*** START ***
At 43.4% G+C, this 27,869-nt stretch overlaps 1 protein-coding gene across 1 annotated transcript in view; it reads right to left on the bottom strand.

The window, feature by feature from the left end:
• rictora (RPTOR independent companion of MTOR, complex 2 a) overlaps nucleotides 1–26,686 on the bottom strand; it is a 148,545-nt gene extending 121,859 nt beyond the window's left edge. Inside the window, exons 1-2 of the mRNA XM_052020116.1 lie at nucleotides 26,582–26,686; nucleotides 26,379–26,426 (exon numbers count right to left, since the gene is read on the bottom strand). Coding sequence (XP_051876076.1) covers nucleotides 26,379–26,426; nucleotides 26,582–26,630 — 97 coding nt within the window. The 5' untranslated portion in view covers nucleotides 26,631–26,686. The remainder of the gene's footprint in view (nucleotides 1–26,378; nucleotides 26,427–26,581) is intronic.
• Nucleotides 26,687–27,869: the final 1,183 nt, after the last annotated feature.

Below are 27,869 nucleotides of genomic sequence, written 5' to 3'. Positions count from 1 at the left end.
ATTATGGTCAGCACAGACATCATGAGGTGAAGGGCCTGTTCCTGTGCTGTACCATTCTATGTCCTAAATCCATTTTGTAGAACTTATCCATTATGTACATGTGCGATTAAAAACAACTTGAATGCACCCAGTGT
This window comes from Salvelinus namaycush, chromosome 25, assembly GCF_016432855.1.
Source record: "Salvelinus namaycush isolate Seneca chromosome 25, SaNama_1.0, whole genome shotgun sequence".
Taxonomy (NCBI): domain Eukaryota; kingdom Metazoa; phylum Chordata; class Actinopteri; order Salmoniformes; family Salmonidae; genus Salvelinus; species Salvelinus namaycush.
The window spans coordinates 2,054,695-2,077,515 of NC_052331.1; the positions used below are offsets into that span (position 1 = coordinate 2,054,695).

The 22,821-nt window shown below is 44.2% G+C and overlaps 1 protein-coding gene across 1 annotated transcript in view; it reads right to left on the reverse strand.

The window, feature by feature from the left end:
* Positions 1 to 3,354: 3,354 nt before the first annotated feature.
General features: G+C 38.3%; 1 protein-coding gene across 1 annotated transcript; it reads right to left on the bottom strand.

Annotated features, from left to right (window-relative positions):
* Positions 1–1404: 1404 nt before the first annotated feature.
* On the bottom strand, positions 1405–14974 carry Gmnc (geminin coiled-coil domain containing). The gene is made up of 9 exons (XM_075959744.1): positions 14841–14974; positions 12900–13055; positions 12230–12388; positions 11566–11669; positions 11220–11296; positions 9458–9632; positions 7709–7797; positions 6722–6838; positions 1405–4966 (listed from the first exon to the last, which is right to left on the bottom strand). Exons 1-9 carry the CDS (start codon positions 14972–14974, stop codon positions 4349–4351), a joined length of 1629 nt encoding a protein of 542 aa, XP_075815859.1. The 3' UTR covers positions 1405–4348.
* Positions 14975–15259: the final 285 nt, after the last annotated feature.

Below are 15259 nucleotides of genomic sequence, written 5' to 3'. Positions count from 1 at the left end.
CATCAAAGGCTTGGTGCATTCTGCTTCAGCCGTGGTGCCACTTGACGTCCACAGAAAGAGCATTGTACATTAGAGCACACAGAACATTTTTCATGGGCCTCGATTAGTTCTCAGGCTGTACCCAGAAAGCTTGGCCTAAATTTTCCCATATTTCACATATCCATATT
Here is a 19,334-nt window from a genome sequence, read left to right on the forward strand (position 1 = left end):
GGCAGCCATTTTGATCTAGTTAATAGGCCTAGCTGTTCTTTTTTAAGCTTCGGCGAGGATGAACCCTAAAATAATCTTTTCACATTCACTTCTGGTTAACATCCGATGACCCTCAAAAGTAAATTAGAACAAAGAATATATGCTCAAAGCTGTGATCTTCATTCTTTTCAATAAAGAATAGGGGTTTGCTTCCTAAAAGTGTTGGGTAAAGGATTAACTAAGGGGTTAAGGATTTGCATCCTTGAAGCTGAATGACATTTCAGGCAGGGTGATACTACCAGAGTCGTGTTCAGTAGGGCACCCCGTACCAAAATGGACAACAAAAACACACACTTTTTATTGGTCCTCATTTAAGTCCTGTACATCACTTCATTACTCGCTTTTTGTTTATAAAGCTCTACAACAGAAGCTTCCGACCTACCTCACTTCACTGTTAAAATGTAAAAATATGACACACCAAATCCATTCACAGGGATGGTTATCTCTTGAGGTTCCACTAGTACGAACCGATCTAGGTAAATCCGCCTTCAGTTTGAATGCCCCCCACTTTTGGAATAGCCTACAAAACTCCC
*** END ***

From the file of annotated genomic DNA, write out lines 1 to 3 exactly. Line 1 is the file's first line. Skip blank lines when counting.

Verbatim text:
At 43.4% G+C, this 27,869-nt stretch overlaps 1 protein-coding gene across 1 annotated transcript in view; it reads right to left on the bottom strand.

The window, feature by feature from the left end:
• rictora (RPTOR independent companion of MTOR, complex 2 a) overlaps nucleotides 1–26,686 on the bottom strand; it is a 148,545-nt gene extending 121,859 nt beyond the window's left edge. Inside the window, exons 1-2 of the mRNA XM_052020116.1 lie at nucleotides 26,582–26,686; nucleotides 26,379–26,426 (exon numbers count right to left, since the gene is read on the bottom strand). Coding sequence (XP_051876076.1) covers nucleotides 26,379–26,426; nucleotides 26,582–26,630 — 97 coding nt within the window. The 5' untranslated portion in view covers nucleotides 26,631–26,686. The remainder of the gene's footprint in view (nucleotides 1–26,378; nucleotides 26,427–26,581) is intronic.